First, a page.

Here’s what I’ve learned at the gym. I have learned not to feel intimidated by the spandex queens in their skin-tight tanks and perfectly made-up faces. (Although, really, you’re going to sweat for God’s sake.) I have learned not to make eye contact with the elderly gentleman whose gym shorts are the closest thing to a speedo I have ever seen outside of a swimming pool. I have learned to admire the man in a wheelchair who comes in with his caregiver and works his upper body like an Olympian. He makes me want to fall on my knees and weep with gratitude for what I have.

I’ve learned I need the security and anonymity of working individually with a trainer or on my own. Groups of women Zumba-ing and stepping and spinning scare me right back to high school. Early damage sets in hard, like concrete. I have learned it’s humbling to do things you’re not particularly good at and things you don’t necessarily enjoy and it doesn’t always have to be a big win. Sometimes just chugging along week after week and then hearing a doctor say, “Hmm, your bone density has gotten better,” is enough.

I will always be far happier in a comfy chair with a good book than pedaling away on a machine. I will never be thin and I will most certainly never be an athlete but the last five years have taught me that I too have a place in the gym. I have a favorite locker and I know how to work most of the machines. Some of those clothes I bought with the u and a insignia on them are starting to wear out as are my sneakers. I can structure my own work-out with a balance of cardio and strength training. Occasionally I show someone new how to start the treadmill.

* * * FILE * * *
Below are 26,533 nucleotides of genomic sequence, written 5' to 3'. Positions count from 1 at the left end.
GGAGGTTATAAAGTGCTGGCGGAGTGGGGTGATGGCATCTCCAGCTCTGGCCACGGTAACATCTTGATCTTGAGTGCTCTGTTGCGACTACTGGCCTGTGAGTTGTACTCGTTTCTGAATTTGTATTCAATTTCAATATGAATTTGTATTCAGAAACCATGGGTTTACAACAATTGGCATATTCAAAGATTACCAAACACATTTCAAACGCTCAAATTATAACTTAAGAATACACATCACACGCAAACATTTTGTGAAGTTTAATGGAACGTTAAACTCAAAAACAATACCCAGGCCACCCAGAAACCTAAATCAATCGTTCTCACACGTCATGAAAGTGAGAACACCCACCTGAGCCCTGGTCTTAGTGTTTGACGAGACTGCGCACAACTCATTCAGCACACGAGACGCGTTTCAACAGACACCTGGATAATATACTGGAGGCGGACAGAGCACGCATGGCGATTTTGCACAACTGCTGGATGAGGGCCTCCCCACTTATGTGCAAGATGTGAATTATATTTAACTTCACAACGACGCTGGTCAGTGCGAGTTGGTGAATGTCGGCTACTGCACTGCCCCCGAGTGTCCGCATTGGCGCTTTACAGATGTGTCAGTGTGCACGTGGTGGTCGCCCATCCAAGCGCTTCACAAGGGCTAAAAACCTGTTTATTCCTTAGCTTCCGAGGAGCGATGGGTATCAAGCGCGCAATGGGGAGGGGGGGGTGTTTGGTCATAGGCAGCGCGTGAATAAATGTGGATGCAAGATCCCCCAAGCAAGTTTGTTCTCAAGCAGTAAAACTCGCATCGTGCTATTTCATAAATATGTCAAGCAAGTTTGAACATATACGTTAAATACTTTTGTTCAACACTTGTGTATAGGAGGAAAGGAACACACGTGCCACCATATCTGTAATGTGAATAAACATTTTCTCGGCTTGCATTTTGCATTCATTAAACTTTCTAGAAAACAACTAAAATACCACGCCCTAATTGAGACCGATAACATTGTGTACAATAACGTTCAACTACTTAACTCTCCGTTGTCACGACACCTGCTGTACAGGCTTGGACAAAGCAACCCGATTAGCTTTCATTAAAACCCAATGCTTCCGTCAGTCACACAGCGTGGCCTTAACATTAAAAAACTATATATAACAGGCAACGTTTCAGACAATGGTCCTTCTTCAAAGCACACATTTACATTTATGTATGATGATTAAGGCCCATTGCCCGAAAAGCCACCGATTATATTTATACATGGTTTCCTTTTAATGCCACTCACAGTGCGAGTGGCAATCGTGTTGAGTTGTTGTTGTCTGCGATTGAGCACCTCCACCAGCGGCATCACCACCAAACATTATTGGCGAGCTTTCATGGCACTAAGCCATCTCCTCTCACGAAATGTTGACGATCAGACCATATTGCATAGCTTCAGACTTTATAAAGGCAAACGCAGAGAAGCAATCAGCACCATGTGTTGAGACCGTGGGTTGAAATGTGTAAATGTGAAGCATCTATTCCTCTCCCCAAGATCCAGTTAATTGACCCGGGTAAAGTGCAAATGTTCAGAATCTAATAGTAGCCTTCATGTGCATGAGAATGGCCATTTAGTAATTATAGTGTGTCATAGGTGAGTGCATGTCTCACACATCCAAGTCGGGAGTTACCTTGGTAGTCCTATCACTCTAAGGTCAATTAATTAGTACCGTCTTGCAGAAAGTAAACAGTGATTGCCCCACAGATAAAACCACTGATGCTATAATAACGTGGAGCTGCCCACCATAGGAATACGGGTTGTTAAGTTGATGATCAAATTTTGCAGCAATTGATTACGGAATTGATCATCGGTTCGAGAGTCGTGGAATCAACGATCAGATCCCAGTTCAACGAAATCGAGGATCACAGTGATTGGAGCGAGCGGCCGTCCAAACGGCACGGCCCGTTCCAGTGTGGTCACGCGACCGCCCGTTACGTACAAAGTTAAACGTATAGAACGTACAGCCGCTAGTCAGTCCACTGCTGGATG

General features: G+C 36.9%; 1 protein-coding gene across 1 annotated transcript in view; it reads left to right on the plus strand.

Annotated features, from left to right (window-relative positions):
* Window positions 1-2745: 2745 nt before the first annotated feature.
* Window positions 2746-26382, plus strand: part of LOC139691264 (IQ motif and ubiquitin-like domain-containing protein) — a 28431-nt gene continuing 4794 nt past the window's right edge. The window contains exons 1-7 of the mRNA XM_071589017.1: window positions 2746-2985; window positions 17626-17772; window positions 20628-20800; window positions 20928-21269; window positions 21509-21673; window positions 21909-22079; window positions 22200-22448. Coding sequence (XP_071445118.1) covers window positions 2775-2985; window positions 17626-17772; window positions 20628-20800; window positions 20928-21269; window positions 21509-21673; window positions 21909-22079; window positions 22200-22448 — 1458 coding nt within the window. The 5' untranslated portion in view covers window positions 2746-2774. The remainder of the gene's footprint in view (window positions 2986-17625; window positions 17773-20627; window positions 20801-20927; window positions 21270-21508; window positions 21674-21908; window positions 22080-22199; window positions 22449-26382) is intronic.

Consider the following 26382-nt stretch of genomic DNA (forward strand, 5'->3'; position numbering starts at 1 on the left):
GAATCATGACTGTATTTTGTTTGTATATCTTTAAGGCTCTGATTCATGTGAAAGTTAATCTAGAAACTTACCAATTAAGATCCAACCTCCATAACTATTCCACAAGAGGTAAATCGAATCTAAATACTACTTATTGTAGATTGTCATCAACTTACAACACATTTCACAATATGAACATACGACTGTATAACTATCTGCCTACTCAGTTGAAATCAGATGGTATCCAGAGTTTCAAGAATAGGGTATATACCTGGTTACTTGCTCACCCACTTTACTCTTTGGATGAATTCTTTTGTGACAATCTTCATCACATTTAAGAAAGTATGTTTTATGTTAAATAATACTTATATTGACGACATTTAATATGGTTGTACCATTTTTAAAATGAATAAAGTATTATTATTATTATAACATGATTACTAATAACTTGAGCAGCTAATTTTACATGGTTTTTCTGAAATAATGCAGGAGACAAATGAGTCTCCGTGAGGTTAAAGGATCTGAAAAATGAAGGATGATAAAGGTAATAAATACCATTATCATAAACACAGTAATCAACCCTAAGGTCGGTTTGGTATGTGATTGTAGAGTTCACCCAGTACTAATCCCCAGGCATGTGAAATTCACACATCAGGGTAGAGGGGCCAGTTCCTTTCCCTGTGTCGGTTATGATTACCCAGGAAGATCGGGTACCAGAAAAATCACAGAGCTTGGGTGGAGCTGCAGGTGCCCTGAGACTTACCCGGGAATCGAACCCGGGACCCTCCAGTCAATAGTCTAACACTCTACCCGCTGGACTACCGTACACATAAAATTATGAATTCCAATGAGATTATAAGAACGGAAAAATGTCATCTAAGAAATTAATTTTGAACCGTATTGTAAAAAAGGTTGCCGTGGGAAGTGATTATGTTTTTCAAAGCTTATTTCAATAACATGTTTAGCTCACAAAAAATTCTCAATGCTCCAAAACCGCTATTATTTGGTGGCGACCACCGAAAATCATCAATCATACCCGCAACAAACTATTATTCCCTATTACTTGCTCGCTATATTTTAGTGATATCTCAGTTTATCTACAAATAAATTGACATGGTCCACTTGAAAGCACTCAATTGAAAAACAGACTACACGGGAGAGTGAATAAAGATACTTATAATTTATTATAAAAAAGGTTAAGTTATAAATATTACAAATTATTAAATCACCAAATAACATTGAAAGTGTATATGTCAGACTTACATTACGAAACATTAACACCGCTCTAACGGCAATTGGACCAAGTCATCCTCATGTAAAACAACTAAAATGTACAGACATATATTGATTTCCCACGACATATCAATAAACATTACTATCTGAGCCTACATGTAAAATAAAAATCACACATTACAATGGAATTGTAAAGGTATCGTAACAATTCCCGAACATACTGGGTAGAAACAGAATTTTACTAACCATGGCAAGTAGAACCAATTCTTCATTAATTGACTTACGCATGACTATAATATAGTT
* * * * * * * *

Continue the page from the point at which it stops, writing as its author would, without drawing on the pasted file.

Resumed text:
Jesse and Trip and especially Randell have slowly, slowly coaxed that long-ago broken adolescent out of her hiding place and onto the mat and the rower and even the bosu ball. They have convinced her that she is capable and strong. That her body despite its imperfections is powerful and worthy of care.

I am Gussie’s daughter and my current record for holding a plank is four minutes. Wow. Who would have thought it?